It’s my sincere hope that, despite the controversy Ginn generates in some quarters, he’ll get his due as one of the true visionaries of independent music. The sheer scope of the revolutionary music he helped to release as the founder of SST will melt your face. Soundgarden, Bad Brains, the Descendents, Sonic Youth, Husker Du, the Minutemen, the Screaming Trees and Dinosaur Jr. all spent time on SST and benefited from the label’s imprimatur. He played a crucial role in the DIY ethos that drove punk and indie music of the 80s and 90s, and he flouted the rules of the music business at every step in the process.
Take Black Flag’s first few records as an example. With “Damaged,” the band’s first full-length album released in 1981, Black Flag created a blueprint for hardcore punk that would inspire countless copycats across the country. And it’s easy to see why. Anthems like “Rise Above,” “Six Pack,” and “TV Party” deliver the fist-pumping speed, volume and aggression that define hardcore. Then, less than three years later, Black Flag would turn the loud-and-fast formula on its head with ‘My War.’ Or, more accurately, with side 2 of ‘My War.’
The first side of ‘My War’ delivers the kind of hardcore punk fans expected from Black Flag. The second side, however, gets considerably slower and weirder. Black Flag’s first official release, the Nervous Breakdown EP, features four songs with a combined runtime of just 5:23. Of the three tracks on side 2 of ‘My War,’ the shortest song clocks in at 6:02. That’s positively interminable compared to the band’s earlier output. The riffs churn downhill like a slow-motion avalanche. They’re brutal and unstoppable – and they owe more to Sabbath than to the Ramones. It’s no wonder the album proved polarizing among the punk scene at the time.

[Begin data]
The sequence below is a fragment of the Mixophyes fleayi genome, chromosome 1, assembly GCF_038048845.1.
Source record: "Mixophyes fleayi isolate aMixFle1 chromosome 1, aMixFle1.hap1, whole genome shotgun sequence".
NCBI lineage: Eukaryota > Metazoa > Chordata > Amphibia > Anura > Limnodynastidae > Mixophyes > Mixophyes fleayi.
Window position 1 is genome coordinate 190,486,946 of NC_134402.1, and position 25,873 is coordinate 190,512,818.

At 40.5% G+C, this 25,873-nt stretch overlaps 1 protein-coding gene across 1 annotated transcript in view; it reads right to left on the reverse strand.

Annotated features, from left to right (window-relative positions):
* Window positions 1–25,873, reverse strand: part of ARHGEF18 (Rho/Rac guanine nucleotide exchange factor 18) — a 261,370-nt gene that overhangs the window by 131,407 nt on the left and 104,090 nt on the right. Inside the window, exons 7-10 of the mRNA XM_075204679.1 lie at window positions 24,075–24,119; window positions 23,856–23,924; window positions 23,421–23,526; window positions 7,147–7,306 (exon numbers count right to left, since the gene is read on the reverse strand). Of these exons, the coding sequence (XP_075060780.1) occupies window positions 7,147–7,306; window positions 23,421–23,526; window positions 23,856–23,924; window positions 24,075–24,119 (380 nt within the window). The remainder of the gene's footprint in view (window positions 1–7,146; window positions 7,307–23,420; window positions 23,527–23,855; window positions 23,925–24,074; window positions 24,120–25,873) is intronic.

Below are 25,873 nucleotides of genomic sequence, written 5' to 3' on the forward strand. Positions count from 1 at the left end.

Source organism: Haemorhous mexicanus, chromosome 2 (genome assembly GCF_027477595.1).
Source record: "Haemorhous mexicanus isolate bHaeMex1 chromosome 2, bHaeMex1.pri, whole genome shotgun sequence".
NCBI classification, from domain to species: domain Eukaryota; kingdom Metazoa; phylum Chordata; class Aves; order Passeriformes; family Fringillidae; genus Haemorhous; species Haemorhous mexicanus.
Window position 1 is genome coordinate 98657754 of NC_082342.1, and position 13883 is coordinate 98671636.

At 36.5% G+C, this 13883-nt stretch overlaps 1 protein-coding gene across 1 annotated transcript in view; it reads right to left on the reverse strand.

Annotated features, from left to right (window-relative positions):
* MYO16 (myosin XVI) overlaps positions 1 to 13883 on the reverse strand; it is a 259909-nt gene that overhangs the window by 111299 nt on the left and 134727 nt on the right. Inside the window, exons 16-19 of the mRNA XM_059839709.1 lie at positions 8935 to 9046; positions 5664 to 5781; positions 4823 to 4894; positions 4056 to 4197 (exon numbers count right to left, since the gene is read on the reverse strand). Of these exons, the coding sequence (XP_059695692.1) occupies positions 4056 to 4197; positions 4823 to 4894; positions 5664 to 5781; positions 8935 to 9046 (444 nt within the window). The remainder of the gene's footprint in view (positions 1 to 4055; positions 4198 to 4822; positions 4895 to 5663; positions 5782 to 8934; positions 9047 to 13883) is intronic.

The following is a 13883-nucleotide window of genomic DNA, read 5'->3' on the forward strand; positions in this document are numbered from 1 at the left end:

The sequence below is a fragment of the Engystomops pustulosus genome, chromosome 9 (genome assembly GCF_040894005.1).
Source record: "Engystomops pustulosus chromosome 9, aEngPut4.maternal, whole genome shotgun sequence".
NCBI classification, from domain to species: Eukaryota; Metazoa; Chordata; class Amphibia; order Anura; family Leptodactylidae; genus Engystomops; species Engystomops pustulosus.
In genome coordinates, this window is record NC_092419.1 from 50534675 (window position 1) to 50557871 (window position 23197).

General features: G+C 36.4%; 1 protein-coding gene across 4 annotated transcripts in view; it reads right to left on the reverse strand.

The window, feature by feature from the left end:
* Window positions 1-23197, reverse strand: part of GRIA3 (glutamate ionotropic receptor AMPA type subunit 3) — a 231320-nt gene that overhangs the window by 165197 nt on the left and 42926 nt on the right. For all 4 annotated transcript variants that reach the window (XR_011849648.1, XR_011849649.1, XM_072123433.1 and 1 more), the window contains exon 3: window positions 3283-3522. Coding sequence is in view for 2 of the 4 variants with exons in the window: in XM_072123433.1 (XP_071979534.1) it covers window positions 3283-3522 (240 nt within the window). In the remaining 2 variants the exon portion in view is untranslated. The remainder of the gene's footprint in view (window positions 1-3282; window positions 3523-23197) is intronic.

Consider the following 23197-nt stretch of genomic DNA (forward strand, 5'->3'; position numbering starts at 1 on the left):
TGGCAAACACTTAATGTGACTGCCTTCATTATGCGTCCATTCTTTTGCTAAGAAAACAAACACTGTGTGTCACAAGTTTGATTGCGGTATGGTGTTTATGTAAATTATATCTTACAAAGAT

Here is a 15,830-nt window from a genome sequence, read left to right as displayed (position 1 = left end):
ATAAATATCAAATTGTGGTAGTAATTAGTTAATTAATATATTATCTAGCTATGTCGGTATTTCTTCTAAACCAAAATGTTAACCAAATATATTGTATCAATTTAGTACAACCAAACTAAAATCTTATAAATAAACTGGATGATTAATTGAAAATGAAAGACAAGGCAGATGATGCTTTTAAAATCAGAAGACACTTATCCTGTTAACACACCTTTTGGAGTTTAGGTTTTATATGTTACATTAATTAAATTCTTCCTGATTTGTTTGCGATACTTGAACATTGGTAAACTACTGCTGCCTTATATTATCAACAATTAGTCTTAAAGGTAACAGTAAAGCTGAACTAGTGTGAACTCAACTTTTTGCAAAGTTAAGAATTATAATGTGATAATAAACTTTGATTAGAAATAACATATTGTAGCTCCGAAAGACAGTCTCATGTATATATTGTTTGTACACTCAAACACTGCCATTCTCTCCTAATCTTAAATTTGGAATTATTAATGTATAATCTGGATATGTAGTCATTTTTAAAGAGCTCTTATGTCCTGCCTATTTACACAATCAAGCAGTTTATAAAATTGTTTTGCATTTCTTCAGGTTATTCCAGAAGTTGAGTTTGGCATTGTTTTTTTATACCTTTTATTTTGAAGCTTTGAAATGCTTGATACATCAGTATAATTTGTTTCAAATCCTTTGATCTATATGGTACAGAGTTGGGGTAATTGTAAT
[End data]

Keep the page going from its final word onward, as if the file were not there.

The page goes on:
Side 2 of ‘My War’ opened new possibilities for the punk world, and its influence can be heard all over the Pacific Northwest bands that would take over the world in just a few short years. I don’t think it’s an exaggeration to say you can draw a direct line from Black Flag’s “Nothing Left Inside” and “Scream” to “Floyd the Barber” and “Sifting” on Nirvana’s ‘Bleach’ or pretty much everything on ‘Gluey Porch Treatments’ by Melvins.
Black Flag’s double-barrel sets at Gas Lamp last week showcased the impressive scope of the band’s development and vision. It was a little like watching the Beatles perform Sgt. Pepper’s in their brightly colored psychedelic regalia, take a 20-minute break and then come back onstage in black ties and moptops to perform “I Wanna Hold Your Hand.” Maybe that comparison is anathema to the punk purists of the world, but that would be in keeping with Ginn’s willingness to thumb his nose at punk strictures. Whiplashing between ‘My War’ and a second set of punk classics reinforces just how much Ginn wrote and rewrote the rules of underground rock.
What could be more punk?